Openfiler (x86 & x86_64) iSCSI in Xen

A nice all round NAS/SAN storage system for small businesses fits well into a virtualised infrastructure, a seperate nic is recommended but for a small business a shared core and a reasonable allocation of memory is all that is required. There has been a disk image domU release for openfiler however this official release was version 1.0 and had only a x86 kernel (meaning that x64 xen builds would complain). Here is a simple how-to to having a complete NAS and SAN (using iSCSI) solution using xen.

1. Download domU filesystem image for openfiler (ensure correct architecture is downloaded) At current time openfiler-2.3-x86_64.tar.gz
2. Create a root filesystem for openfiler to live on:
– lvcreate -L 5G -n openfiler rootdg
– dd if=/dev/zero of=/export/openfiler.img seek=5G count=1

These will create either a 5GB logical volume or a 5G disk image to use as a disk for the openfiler filesystem
3. Create a filesystem on the disk/image. This is down with mkfs [path to file system/disk image]
4. Label the filesystem, which is required for the fstab for openfiler. This is done with e2label [path to file system/disk image]
5. Mount the new filesystem and extract the archive into it. If it is the logical volume then directly mount it (e.g. /mnt) or if a disk image a loop back mount will be required (e.g mount -o loop /export/home/openfiler.img /mnt). Copy the archive into the mount, then change directory to the mount and untar the archive (e.g. tar xvf openfiler-2.3-x86_64.tar.gz)
6. Unmount the filesystem and create a second 100mb filesystem. This second filesystem will be used as swap so needs a swap fs creating on it (e.g. mkswap /path/to/swap[fs/img])
7. Create xen config file (this example will need paths altering)

[code lang=”bash”]

name = ‘openfiler-xen’
memory = ‘256’
disk = [ ‘tap:aio:/dev/rootdg/openfiler,xvda1,w’, ‘tap:aio:/dev/rootdg/openfiler_swap,xvda1,w’ ]
vif = [ ” ]
root=”/dev/xvda1 ro”
#bootloader = ‘/usr/bin/pygrub’
on_reboot = ‘restart’
on_crash = ‘restart’

8. Start the xen image with a (e.g. xm create -c /path/to/configfile) and there you go, follow the install instructions from the relevant place on openfilers website to configure and finish the setup.

Note: Obviously this example has no extra disk space attached, it would make sense to add a large third disk to the xen config file. So that openfiler then can use that to allocate space as NFS/SMB or iSCSI etc..

Sun Cluster 3.2 in Vmware (Fusion)

Some quick notes regarding getting a cluster working in vmware on the mac
Each VM will require:
3 or more Nics
1 or more root disks
512MB or more ram 

On the first virtual machine also add a load of extra scsi disks these I created in the parent directory so that I could see them. The next step is to then right click on the Solaris Cluster Node A and “Show Package Contents”. Inside the Node ‘Package’ will be a .vmx file, this is a text file that contains the configuration information for this particular Virtual machine. Cluster File systemOpen the vmx file and look for the scsi information (specifically that relating to the extra scsi disks we added) this will need copying. Then open Node B and add this scsi information to it’s vmx file (sometimes absolute paths are required)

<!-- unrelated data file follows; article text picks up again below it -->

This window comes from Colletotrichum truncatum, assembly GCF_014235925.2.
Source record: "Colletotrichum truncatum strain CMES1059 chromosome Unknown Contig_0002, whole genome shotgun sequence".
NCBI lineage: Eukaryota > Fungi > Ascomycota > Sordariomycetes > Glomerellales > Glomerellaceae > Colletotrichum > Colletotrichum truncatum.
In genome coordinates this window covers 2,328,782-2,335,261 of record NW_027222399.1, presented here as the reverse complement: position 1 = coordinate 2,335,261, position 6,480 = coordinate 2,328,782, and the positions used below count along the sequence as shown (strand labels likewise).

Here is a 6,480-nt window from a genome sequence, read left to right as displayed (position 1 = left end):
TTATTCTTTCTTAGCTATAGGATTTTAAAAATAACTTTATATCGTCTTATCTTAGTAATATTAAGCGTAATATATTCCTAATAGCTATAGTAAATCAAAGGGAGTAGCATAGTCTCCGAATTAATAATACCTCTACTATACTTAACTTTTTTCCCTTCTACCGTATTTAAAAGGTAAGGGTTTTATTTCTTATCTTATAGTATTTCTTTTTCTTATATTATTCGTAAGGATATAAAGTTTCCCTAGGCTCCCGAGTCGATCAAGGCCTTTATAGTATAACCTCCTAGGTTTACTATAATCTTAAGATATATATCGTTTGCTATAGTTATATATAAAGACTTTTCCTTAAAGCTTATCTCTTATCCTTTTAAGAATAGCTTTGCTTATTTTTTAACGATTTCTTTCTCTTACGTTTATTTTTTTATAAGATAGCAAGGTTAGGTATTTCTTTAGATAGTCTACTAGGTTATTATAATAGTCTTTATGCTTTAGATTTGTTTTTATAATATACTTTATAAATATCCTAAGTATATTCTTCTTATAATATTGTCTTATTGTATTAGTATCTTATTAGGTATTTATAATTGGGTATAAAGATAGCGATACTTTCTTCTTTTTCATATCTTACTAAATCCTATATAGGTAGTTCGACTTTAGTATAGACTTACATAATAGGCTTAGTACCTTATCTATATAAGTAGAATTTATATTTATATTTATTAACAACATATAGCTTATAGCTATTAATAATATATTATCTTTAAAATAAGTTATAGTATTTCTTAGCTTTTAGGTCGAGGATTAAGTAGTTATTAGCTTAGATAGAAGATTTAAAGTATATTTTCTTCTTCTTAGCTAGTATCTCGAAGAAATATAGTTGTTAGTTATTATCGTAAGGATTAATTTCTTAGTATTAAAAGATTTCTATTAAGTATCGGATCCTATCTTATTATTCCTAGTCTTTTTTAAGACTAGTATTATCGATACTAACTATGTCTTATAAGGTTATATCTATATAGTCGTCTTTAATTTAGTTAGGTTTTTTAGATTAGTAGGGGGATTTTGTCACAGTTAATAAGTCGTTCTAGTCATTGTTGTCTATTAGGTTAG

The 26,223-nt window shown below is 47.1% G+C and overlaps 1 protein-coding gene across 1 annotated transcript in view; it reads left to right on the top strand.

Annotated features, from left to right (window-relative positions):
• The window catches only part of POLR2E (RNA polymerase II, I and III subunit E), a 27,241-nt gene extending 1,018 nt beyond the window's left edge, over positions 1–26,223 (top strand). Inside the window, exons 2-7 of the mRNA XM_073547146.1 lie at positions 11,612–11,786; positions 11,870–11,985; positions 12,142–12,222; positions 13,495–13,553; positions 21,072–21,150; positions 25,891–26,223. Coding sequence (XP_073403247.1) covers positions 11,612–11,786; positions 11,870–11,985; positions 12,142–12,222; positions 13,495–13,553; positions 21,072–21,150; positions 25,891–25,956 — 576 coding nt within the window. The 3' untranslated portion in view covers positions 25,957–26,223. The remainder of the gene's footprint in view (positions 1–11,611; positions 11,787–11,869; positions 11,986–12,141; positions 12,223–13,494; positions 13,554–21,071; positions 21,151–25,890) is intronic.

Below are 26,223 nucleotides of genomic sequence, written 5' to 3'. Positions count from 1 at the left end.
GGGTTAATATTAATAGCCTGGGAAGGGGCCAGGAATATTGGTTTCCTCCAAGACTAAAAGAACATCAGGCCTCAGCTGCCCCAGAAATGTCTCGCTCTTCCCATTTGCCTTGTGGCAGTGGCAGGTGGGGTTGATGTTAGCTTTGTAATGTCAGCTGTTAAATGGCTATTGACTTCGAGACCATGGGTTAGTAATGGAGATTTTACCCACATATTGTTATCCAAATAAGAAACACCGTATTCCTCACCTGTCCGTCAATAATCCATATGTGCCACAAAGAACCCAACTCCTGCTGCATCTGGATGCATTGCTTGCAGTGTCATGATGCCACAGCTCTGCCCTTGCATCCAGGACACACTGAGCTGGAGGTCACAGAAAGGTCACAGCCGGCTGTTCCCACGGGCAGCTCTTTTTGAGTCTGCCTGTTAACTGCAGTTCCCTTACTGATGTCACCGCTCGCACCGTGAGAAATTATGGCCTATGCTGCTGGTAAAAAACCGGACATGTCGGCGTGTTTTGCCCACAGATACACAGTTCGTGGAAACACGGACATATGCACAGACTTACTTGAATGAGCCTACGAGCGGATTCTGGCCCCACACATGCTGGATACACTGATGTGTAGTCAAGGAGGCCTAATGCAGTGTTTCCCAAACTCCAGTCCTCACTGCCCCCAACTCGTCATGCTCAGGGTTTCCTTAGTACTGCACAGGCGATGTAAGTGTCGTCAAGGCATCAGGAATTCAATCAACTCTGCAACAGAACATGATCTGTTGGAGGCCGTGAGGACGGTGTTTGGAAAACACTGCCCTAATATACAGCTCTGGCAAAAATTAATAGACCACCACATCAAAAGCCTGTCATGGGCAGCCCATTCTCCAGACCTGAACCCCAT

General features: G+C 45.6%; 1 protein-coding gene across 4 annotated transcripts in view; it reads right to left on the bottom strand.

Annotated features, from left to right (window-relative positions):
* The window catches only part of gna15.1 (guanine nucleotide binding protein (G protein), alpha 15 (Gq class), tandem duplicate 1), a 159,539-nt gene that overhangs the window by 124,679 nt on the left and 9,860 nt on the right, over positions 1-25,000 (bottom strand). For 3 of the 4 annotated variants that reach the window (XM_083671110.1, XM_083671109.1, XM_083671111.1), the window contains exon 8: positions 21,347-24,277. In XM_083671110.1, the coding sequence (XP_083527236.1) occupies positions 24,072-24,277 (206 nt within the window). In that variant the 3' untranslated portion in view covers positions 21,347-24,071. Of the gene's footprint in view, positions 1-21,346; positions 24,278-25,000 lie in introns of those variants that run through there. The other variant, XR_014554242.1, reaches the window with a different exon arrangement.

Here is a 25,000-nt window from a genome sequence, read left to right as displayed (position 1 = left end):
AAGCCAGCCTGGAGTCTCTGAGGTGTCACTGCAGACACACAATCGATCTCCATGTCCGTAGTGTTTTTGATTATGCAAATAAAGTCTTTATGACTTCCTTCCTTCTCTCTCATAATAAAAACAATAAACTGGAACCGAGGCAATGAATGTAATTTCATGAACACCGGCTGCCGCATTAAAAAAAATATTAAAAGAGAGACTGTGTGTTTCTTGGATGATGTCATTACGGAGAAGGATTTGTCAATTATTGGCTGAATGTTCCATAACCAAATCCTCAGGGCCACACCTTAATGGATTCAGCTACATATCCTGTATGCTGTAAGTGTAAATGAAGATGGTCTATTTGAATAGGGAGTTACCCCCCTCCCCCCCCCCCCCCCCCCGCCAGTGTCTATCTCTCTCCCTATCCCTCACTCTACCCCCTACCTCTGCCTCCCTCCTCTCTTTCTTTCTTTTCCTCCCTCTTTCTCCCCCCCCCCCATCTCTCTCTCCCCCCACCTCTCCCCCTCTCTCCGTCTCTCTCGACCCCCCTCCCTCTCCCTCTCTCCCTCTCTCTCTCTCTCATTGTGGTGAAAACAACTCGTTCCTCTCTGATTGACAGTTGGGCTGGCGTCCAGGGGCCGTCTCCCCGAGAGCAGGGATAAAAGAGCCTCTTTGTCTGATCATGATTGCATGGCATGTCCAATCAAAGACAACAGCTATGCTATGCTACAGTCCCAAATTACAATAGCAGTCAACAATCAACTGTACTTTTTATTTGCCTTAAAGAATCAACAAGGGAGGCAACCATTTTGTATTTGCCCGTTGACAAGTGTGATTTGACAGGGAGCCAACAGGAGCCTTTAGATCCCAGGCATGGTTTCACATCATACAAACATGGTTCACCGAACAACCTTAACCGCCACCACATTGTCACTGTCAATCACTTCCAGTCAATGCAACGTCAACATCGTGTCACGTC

[code lang=”bash”]scsi0:2.present = “TRUE”
scsi0:2.fileName = “../SCSI_Disk1.vmdk”
scsi0:3.present = “TRUE”
scsi0:3.fileName = “../SCSI_Disk2.vmdk”
scsi0:4.present = “TRUE”
scsi0:4.fileName = “../SCSI_Disk3.vmdk”
scsi0:5.present = “TRUE”
scsi0:5.fileName = “../SCSI_Disk4.vmdk

This will have both nodes pointing to the same scsi disks, in essence this would be shared scsi storage. When one of these nodes is starts it will create a bunch of .lck files that will mean that the scsi devices are locked to one particular virtual machine. Either manually delete these lck files or script something to remove them.
[code lang=”bash”]

# Script to remove locks on Disk Images
# Dan – 27/3/08
# ——————–

SCSI_LOCKS=( SCSI_Disk1.vmdk.lck SCSI_Disk2.vmdk.lck SCSI_Disk3.vmdk.lck SCSI_Disk4.vmdk.lck )

for (( i = 0 ; i < ${#SCSI_LOCKS[@]} ; i++ ))
    echo “Checking for” ${SCSI_LOCKS[$i]}
    if test -s ${SCSI_LOCKS[$i]}
        echo “found ” ${SCSI_LOCKS[$i]}
        rm -R ${SCSI_LOCKS[$i]}
        echo “” $i

xen hvm error -> (12, ‘Cannot allocate memory’)

Recently the xen server that hosts all my domains has been randomly crashing, completely powering itself off. This usually has happened when i’ve been nowhere near it, so by the time i’ve gotten back there is no real obvious reason as to why this happened. This weekend I managed to bring it up straight after a crash plugged a vga cable into the box and logged into HW monitoring on the bios.